Two political consulting companies have sued Houston trial lawyer Jason A. Gibson, alleging he failed to pay for work they did on his campaign for the Democratic nomination for the U.S. Senate.

In Lonestar Strategies LLC v. Gibson, filed in the 151st District Court, the plaintiff alleges Gibson failed to pay $12,500 for campaign services. In Stanford Campaigns LLC v. Gibson, filed in the 190th District Court, the plaintiff alleges Gibson failed to pay $15,855 for campaign services.

The plaintiffs in both suits, which were filed July 25 in Harris County, bring breach of contract, quantum meruit and promissory estoppel causes of action against Gibson and seek actual damages plus interest, costs and attorney fees.

Gibson, president of the Houston Trial Lawyers Association, says he withdrew from the U.S. Senate primary race after six weeks. He says he did not sign contracts with Lonestar Strategies or Stanford Campaigns, and he denies he owes them money.

“They did not state or claim I had written agreements with them. They know I don’t,” says Gibson, owner of the Gibson Law Firm.

Gibson says he paid $3,500 to Lonestar Strategies. He also says Stanford Campaigns sent him an invoice for $15,000, but he wanted an itemized invoice and has not received one.

“I pay my bills. If they had done the work, I’d pay them,” says Gibson, who was in the U.S. Senate primary race from December 2011 to February 2012.

Brett Hill, an associate with Houston’s Chris Bell PC who represents Lonestar and Stanford, says, “I think that, on something like that, it comes down to communication. They actually have invoices to prove what they did.”

Gibson says he will file a counterclaim in each suitand will “vigorously defend on the principle of the matter, because I don’t owe it.”

Fundraising, Research

In Lonestar Strategies, the Houston-based plaintiff alleges it presented a written agreement to Gibson on Jan. 5 at the urging of Gibson’s campaign manager Ed Espinoza. As alleged, “the parties agreed” Lonestar would help Gibson do fundraising, including by assisting him with contacting potential campaign donors.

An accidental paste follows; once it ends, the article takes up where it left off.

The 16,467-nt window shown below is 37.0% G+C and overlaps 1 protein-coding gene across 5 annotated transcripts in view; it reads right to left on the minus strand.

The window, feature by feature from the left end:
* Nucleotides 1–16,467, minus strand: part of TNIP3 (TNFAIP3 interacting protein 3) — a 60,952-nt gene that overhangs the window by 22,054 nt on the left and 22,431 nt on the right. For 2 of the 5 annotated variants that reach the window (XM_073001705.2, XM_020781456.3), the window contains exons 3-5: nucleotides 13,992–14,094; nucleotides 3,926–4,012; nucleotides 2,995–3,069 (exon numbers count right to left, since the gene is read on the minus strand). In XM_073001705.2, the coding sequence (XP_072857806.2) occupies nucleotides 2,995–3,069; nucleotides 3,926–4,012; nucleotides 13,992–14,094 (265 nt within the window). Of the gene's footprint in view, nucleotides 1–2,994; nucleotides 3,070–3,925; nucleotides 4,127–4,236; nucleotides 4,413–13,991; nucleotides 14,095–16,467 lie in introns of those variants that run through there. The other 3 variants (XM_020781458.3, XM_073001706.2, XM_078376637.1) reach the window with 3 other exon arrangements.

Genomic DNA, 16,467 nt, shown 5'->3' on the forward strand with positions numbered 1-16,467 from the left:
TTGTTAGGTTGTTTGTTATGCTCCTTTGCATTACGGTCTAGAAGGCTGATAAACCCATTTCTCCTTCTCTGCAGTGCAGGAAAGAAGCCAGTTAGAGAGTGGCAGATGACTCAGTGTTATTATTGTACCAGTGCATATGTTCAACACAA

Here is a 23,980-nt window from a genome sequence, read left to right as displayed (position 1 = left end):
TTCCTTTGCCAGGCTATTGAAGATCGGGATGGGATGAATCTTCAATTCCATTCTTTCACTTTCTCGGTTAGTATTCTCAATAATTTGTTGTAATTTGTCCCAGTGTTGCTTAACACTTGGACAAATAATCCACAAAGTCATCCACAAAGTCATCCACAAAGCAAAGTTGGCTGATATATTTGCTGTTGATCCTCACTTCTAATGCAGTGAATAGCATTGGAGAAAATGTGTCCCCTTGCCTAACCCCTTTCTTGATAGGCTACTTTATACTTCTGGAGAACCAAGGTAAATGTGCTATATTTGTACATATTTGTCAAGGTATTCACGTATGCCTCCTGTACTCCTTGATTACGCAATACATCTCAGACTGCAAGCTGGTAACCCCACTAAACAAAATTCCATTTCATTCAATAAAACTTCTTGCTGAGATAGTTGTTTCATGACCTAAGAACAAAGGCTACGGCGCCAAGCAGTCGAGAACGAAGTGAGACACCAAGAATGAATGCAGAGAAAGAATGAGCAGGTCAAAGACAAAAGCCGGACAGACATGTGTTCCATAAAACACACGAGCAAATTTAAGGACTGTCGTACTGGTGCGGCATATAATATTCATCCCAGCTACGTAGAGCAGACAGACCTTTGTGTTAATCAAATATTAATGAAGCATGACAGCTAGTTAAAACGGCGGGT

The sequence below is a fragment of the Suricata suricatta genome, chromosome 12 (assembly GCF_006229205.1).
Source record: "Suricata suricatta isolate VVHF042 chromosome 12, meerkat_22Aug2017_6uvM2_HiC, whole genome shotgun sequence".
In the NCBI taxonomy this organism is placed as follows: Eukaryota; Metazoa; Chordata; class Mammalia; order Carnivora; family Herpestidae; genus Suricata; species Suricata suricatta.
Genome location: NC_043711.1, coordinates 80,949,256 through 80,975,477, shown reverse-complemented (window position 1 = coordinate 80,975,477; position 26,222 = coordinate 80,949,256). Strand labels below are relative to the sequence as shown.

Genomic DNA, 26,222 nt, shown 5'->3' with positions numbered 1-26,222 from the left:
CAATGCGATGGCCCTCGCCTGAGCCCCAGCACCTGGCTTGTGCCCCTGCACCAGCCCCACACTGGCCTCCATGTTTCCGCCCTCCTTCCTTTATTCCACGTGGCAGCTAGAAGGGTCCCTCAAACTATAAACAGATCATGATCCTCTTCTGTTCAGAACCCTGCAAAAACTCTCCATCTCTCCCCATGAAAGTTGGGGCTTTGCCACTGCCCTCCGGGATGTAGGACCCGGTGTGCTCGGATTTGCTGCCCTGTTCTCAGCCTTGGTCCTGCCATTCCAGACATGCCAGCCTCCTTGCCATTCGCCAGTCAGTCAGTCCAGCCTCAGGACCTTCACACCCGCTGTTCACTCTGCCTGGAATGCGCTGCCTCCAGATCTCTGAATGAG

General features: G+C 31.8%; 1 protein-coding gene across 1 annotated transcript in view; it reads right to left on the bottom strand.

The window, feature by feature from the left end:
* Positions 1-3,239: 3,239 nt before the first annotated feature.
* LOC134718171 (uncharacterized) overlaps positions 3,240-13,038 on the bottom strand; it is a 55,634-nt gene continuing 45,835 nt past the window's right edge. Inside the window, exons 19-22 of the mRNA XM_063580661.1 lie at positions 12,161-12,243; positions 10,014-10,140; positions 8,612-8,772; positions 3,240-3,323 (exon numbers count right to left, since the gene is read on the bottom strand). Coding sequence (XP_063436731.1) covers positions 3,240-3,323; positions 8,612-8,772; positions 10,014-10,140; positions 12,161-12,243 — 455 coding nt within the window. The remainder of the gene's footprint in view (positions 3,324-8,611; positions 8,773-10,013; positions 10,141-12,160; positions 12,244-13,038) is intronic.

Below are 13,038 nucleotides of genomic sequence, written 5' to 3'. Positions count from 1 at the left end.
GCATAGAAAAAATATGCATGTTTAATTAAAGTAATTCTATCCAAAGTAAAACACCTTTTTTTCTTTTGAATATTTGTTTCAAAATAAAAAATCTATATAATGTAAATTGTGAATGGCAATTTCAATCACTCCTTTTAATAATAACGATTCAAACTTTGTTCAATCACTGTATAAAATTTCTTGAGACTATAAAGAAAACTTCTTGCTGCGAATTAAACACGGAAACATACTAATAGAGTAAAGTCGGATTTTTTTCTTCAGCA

“Following submission of the written agreement, Defendant agreed to the services of Lonestar, though he never signed the written agreement presented to him by Espinoza. Satisfied with the oral agreement, Lonestar proceeded with the agreed upon tasks for the rest of January 2012,” Lonestar alleges in the petition.

Lonestar alleges that, after Gibson voluntarily dropped out of the campaign on Feb. 2, it has been unsuccessful in collecting $12,500 from Gibson for services rendered and that Gibson disputes the amount due.

Espinoza, of Ed Espinoza Strategic Consulting in Austin, says Stanford and Lonestar were “part of the team” for Gibson’s campaign. As to whether each did the work they promised to do for Gibson and if Gibson owes money to them, Espinoza says, “In my estimation, he certainly owes it to Stanford. My recommendation to him regarding Lonestar Strategies is that he pay a lesser amount.”

In Stanford Campaigns, the Austin-based plaintiff alleges that it met with Gibson and Espinoza on Jan. 5 to “discuss the purpose Stanford would serve in the campaign,” and it was to “conduct opposition research, candidate background research, issue research, and compose polling memorandums as well as a briefing book.” Stanford alleges that Gibson “never signed the written agreement” but Stanford proceeded with the “agreed upon tasks” during January 2012.

Stanford alleges in the petition that after Gibson dropped out of the race, it has been unsuccessful in collecting payment for the services, and that Gibson also disputes the amount.

“Nevertheless, in his April 15, 2012 Quarterly Report (Q1, FEC Form 3, Report and Receipts and Disbursements), Defendant reported he received $15,855.00 from Stanford Campaigns,” Stanford alleges.

Hill says his firm’s attempts to resolve the payment dispute prior to filing suit have been unsuccessful.